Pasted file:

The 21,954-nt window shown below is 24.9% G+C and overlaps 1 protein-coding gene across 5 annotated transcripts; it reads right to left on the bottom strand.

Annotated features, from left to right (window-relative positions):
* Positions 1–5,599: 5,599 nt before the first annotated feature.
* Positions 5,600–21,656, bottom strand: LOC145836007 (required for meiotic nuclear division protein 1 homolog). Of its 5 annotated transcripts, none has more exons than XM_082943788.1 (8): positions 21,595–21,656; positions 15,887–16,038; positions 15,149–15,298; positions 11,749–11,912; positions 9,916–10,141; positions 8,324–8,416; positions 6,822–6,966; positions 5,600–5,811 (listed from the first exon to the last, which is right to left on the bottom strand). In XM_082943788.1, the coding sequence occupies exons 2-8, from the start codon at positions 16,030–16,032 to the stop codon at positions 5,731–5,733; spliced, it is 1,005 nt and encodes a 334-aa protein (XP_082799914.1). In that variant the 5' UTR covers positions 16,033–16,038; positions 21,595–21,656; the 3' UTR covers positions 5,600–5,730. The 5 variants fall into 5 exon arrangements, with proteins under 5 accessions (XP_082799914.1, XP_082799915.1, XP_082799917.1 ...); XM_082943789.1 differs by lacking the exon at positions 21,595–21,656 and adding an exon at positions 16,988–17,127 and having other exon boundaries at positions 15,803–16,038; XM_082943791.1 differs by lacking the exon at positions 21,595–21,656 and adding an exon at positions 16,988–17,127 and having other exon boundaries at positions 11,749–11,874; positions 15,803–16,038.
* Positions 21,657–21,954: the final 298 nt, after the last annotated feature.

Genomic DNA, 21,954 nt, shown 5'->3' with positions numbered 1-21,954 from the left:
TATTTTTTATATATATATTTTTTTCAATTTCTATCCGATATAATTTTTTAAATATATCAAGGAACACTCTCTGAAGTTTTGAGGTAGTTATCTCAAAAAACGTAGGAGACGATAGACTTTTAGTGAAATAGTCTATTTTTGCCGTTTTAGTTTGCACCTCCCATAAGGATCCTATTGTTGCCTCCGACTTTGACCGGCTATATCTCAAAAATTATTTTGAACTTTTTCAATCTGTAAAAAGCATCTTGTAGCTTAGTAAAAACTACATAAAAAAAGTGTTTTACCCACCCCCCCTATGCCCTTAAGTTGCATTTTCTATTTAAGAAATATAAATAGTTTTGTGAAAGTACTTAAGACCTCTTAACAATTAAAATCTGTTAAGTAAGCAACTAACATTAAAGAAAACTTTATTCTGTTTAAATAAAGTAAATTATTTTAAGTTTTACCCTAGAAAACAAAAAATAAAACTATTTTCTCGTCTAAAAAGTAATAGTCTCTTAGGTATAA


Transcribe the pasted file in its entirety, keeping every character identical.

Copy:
The 21,954-nt window shown below is 24.9% G+C and overlaps 1 protein-coding gene across 5 annotated transcripts; it reads right to left on the bottom strand.

Annotated features, from left to right (window-relative positions):
* Positions 1–5,599: 5,599 nt before the first annotated feature.
* Positions 5,600–21,656, bottom strand: LOC145836007 (required for meiotic nuclear division protein 1 homolog). Of its 5 annotated transcripts, none has more exons than XM_082943788.1 (8): positions 21,595–21,656; positions 15,887–16,038; positions 15,149–15,298; positions 11,749–11,912; positions 9,916–10,141; positions 8,324–8,416; positions 6,822–6,966; positions 5,600–5,811 (listed from the first exon to the last, which is right to left on the bottom strand). In XM_082943788.1, the coding sequence occupies exons 2-8, from the start codon at positions 16,030–16,032 to the stop codon at positions 5,731–5,733; spliced, it is 1,005 nt and encodes a 334-aa protein (XP_082799914.1). In that variant the 5' UTR covers positions 16,033–16,038; positions 21,595–21,656; the 3' UTR covers positions 5,600–5,730. The 5 variants fall into 5 exon arrangements, with proteins under 5 accessions (XP_082799914.1, XP_082799915.1, XP_082799917.1 ...); XM_082943789.1 differs by lacking the exon at positions 21,595–21,656 and adding an exon at positions 16,988–17,127 and having other exon boundaries at positions 15,803–16,038; XM_082943791.1 differs by lacking the exon at positions 21,595–21,656 and adding an exon at positions 16,988–17,127 and having other exon boundaries at positions 11,749–11,874; positions 15,803–16,038.
* Positions 21,657–21,954: the final 298 nt, after the last annotated feature.

Genomic DNA, 21,954 nt, shown 5'->3' with positions numbered 1-21,954 from the left:
TATTTTTTATATATATATTTTTTTCAATTTCTATCCGATATAATTTTTTAAATATATCAAGGAACACTCTCTGAAGTTTTGAGGTAGTTATCTCAAAAAACGTAGGAGACGATAGACTTTTAGTGAAATAGTCTATTTTTGCCGTTTTAGTTTGCACCTCCCATAAGGATCCTATTGTTGCCTCCGACTTTGACCGGCTATATCTCAAAAATTATTTTGAACTTTTTCAATCTGTAAAAAGCATCTTGTAGCTTAGTAAAAACTACATAAAAAAAGTGTTTTACCCACCCCCCCTATGCCCTTAAGTTGCATTTTCTATTTAAGAAATATAAATAGTTTTGTGAAAGTACTTAAGACCTCTTAACAATTAAAATCTGTTAAGTAAGCAACTAACATTAAAGAAAACTTTATTCTGTTTAAATAAAGTAAATTATTTTAAGTTTTACCCTAGAAAACAAAAAATAAAACTATTTTCTCGTCTAAAAAGTAATAGTCTCTTAGGTATAA